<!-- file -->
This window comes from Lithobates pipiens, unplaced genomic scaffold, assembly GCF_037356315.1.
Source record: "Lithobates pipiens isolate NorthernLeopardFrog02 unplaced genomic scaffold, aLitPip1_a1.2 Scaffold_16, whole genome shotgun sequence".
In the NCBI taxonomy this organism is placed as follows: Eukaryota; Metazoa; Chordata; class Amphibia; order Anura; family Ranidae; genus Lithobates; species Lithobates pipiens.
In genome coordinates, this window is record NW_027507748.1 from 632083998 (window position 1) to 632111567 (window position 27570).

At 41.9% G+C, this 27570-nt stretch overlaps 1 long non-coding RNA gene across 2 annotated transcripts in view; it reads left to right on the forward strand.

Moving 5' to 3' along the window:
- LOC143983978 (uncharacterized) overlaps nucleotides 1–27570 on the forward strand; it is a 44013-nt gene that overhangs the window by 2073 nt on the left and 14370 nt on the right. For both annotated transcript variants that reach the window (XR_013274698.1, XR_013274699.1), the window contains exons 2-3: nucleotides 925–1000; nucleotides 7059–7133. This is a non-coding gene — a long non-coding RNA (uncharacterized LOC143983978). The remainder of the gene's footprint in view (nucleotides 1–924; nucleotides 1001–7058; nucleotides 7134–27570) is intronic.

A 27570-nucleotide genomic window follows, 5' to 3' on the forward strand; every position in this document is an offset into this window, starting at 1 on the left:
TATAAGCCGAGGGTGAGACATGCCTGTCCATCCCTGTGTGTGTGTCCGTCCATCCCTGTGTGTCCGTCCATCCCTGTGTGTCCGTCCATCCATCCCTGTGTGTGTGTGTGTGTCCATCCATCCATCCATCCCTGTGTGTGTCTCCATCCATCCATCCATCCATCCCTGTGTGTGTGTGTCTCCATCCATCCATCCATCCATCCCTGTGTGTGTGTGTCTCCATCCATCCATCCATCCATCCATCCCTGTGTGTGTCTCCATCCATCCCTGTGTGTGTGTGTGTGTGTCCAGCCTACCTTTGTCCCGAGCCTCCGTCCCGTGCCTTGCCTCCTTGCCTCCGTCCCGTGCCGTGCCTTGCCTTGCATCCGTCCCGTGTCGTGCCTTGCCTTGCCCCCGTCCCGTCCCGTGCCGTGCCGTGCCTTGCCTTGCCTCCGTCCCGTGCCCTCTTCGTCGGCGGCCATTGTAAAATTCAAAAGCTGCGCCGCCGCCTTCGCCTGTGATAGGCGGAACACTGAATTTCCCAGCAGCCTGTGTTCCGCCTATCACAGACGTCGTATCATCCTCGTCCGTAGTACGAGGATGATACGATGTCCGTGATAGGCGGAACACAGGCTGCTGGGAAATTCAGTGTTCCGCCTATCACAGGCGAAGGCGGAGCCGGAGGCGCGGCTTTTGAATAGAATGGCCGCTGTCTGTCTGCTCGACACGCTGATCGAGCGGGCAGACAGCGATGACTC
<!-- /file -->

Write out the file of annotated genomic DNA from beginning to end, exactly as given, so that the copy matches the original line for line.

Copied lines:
This window comes from Lithobates pipiens, unplaced genomic scaffold, assembly GCF_037356315.1.
Source record: "Lithobates pipiens isolate NorthernLeopardFrog02 unplaced genomic scaffold, aLitPip1_a1.2 Scaffold_16, whole genome shotgun sequence".
In the NCBI taxonomy this organism is placed as follows: Eukaryota; Metazoa; Chordata; class Amphibia; order Anura; family Ranidae; genus Lithobates; species Lithobates pipiens.
In genome coordinates, this window is record NW_027507748.1 from 632083998 (window position 1) to 632111567 (window position 27570).

At 41.9% G+C, this 27570-nt stretch overlaps 1 long non-coding RNA gene across 2 annotated transcripts in view; it reads left to right on the forward strand.

Moving 5' to 3' along the window:
- LOC143983978 (uncharacterized) overlaps nucleotides 1–27570 on the forward strand; it is a 44013-nt gene that overhangs the window by 2073 nt on the left and 14370 nt on the right. For both annotated transcript variants that reach the window (XR_013274698.1, XR_013274699.1), the window contains exons 2-3: nucleotides 925–1000; nucleotides 7059–7133. This is a non-coding gene — a long non-coding RNA (uncharacterized LOC143983978). The remainder of the gene's footprint in view (nucleotides 1–924; nucleotides 1001–7058; nucleotides 7134–27570) is intronic.

A 27570-nucleotide genomic window follows, 5' to 3' on the forward strand; every position in this document is an offset into this window, starting at 1 on the left:
TATAAGCCGAGGGTGAGACATGCCTGTCCATCCCTGTGTGTGTGTCCGTCCATCCCTGTGTGTCCGTCCATCCCTGTGTGTCCGTCCATCCATCCCTGTGTGTGTGTGTGTGTCCATCCATCCATCCATCCCTGTGTGTGTCTCCATCCATCCATCCATCCATCCCTGTGTGTGTGTGTCTCCATCCATCCATCCATCCATCCCTGTGTGTGTGTGTCTCCATCCATCCATCCATCCATCCATCCCTGTGTGTGTCTCCATCCATCCCTGTGTGTGTGTGTGTGTGTCCAGCCTACCTTTGTCCCGAGCCTCCGTCCCGTGCCTTGCCTCCTTGCCTCCGTCCCGTGCCGTGCCTTGCCTTGCATCCGTCCCGTGTCGTGCCTTGCCTTGCCCCCGTCCCGTCCCGTGCCGTGCCGTGCCTTGCCTTGCCTCCGTCCCGTGCCCTCTTCGTCGGCGGCCATTGTAAAATTCAAAAGCTGCGCCGCCGCCTTCGCCTGTGATAGGCGGAACACTGAATTTCCCAGCAGCCTGTGTTCCGCCTATCACAGACGTCGTATCATCCTCGTCCGTAGTACGAGGATGATACGATGTCCGTGATAGGCGGAACACAGGCTGCTGGGAAATTCAGTGTTCCGCCTATCACAGGCGAAGGCGGAGCCGGAGGCGCGGCTTTTGAATAGAATGGCCGCTGTCTGTCTGCTCGACACGCTGATCGAGCGGGCAGACAGCGATGACTC